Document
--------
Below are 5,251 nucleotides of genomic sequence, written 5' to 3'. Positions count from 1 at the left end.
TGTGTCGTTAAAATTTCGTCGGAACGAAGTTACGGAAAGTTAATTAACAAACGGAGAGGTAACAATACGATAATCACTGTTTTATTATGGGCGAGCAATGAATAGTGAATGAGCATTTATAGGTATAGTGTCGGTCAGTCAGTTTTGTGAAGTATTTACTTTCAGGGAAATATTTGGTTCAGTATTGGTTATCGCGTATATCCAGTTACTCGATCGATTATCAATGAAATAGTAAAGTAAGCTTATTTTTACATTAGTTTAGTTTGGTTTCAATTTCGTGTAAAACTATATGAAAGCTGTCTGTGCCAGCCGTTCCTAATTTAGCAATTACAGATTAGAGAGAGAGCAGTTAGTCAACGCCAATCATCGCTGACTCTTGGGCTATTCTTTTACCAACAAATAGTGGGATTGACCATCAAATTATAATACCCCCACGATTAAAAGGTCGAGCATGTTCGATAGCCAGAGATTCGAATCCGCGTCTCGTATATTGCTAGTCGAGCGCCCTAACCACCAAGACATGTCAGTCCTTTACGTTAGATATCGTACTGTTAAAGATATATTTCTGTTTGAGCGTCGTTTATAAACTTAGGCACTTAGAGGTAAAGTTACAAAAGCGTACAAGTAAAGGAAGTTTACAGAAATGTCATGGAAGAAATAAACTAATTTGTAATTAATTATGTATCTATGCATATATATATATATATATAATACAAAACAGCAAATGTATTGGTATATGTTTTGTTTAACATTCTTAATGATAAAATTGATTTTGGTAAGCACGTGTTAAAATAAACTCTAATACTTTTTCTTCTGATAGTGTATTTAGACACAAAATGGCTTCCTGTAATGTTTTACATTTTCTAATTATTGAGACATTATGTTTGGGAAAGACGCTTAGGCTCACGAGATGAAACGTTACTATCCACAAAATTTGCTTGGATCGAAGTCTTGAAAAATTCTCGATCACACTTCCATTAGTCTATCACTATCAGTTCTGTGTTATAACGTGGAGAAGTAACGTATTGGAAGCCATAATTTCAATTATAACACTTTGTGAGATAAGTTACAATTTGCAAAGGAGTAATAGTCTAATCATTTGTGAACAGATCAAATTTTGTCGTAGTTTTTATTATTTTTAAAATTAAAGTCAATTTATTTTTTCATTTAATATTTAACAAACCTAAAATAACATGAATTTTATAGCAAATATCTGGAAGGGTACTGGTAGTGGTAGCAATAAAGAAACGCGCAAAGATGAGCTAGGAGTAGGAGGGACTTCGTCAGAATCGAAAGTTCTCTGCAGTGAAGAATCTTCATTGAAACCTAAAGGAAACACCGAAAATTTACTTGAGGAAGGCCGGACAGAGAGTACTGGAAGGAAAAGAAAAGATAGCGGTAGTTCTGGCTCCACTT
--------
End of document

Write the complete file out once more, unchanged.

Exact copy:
Below are 5,251 nucleotides of genomic sequence, written 5' to 3'. Positions count from 1 at the left end.
TGTGTCGTTAAAATTTCGTCGGAACGAAGTTACGGAAAGTTAATTAACAAACGGAGAGGTAACAATACGATAATCACTGTTTTATTATGGGCGAGCAATGAATAGTGAATGAGCATTTATAGGTATAGTGTCGGTCAGTCAGTTTTGTGAAGTATTTACTTTCAGGGAAATATTTGGTTCAGTATTGGTTATCGCGTATATCCAGTTACTCGATCGATTATCAATGAAATAGTAAAGTAAGCTTATTTTTACATTAGTTTAGTTTGGTTTCAATTTCGTGTAAAACTATATGAAAGCTGTCTGTGCCAGCCGTTCCTAATTTAGCAATTACAGATTAGAGAGAGAGCAGTTAGTCAACGCCAATCATCGCTGACTCTTGGGCTATTCTTTTACCAACAAATAGTGGGATTGACCATCAAATTATAATACCCCCACGATTAAAAGGTCGAGCATGTTCGATAGCCAGAGATTCGAATCCGCGTCTCGTATATTGCTAGTCGAGCGCCCTAACCACCAAGACATGTCAGTCCTTTACGTTAGATATCGTACTGTTAAAGATATATTTCTGTTTGAGCGTCGTTTATAAACTTAGGCACTTAGAGGTAAAGTTACAAAAGCGTACAAGTAAAGGAAGTTTACAGAAATGTCATGGAAGAAATAAACTAATTTGTAATTAATTATGTATCTATGCATATATATATATATATATAATACAAAACAGCAAATGTATTGGTATATGTTTTGTTTAACATTCTTAATGATAAAATTGATTTTGGTAAGCACGTGTTAAAATAAACTCTAATACTTTTTCTTCTGATAGTGTATTTAGACACAAAATGGCTTCCTGTAATGTTTTACATTTTCTAATTATTGAGACATTATGTTTGGGAAAGACGCTTAGGCTCACGAGATGAAACGTTACTATCCACAAAATTTGCTTGGATCGAAGTCTTGAAAAATTCTCGATCACACTTCCATTAGTCTATCACTATCAGTTCTGTGTTATAACGTGGAGAAGTAACGTATTGGAAGCCATAATTTCAATTATAACACTTTGTGAGATAAGTTACAATTTGCAAAGGAGTAATAGTCTAATCATTTGTGAACAGATCAAATTTTGTCGTAGTTTTTATTATTTTTAAAATTAAAGTCAATTTATTTTTTCATTTAATATTTAACAAACCTAAAATAACATGAATTTTATAGCAAATATCTGGAAGGGTACTGGTAGTGGTAGCAATAAAGAAACGCGCAAAGATGAGCTAGGAGTAGGAGGGACTTCGTCAGAATCGAAAGTTCTCTGCAGTGAAGAATCTTCATTGAAACCTAAAGGAAACACCGAAAATTTACTTGAGGAAGGCCGGACAGAGAGTACTGGAAGGAAAAGAAAAGATAGCGGTAGTTCTGGCTCCACTT